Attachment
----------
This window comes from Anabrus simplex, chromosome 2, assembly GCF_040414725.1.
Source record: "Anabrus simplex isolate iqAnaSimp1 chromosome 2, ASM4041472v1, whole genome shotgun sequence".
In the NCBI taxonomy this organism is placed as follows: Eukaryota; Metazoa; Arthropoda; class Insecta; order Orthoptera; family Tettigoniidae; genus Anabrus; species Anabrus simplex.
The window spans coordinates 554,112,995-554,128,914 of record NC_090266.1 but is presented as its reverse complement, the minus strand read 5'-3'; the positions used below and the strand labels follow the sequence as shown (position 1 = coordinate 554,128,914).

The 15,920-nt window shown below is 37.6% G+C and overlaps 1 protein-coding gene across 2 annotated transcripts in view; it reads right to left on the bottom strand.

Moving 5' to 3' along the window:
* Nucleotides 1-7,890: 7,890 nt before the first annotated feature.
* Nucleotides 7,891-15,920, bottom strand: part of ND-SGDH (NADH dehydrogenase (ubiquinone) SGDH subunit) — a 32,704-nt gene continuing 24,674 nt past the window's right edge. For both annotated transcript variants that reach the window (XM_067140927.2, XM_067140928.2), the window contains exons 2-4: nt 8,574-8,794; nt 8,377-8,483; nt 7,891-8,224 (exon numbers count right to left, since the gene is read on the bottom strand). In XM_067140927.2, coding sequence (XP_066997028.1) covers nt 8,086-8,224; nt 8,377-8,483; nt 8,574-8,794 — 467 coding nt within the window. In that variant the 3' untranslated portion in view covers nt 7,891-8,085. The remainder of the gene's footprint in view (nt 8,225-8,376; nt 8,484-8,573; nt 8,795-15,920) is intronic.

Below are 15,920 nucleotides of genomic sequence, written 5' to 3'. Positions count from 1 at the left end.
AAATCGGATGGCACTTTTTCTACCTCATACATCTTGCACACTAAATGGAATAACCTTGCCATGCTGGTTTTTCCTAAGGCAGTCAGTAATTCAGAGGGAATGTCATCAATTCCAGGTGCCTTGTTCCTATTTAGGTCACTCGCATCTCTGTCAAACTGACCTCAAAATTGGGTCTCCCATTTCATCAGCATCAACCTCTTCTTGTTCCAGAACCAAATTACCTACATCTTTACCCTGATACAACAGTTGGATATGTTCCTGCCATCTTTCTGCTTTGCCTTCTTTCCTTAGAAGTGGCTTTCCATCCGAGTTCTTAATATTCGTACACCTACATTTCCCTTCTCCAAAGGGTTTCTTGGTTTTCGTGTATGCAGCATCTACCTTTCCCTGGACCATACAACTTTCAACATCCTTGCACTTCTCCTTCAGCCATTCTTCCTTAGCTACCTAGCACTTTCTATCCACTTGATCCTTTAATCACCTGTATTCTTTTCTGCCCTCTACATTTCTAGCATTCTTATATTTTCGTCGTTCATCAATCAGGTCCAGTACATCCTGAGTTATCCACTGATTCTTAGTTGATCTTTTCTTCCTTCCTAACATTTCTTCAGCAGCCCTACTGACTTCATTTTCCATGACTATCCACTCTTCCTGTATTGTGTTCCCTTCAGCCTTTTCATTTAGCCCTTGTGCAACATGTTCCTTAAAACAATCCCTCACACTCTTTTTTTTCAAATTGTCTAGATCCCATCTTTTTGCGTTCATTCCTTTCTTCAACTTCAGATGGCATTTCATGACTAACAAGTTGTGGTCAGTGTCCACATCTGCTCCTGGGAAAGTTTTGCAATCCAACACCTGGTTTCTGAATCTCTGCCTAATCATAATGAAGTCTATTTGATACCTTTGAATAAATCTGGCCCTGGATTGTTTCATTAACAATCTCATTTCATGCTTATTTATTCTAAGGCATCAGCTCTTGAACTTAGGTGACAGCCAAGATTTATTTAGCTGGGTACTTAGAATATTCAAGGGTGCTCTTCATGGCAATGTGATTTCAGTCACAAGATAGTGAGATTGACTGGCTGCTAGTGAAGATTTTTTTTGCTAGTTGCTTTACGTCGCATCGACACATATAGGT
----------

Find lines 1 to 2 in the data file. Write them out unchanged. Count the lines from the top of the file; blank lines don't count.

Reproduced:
This window comes from Anabrus simplex, chromosome 2, assembly GCF_040414725.1.
Source record: "Anabrus simplex isolate iqAnaSimp1 chromosome 2, ASM4041472v1, whole genome shotgun sequence".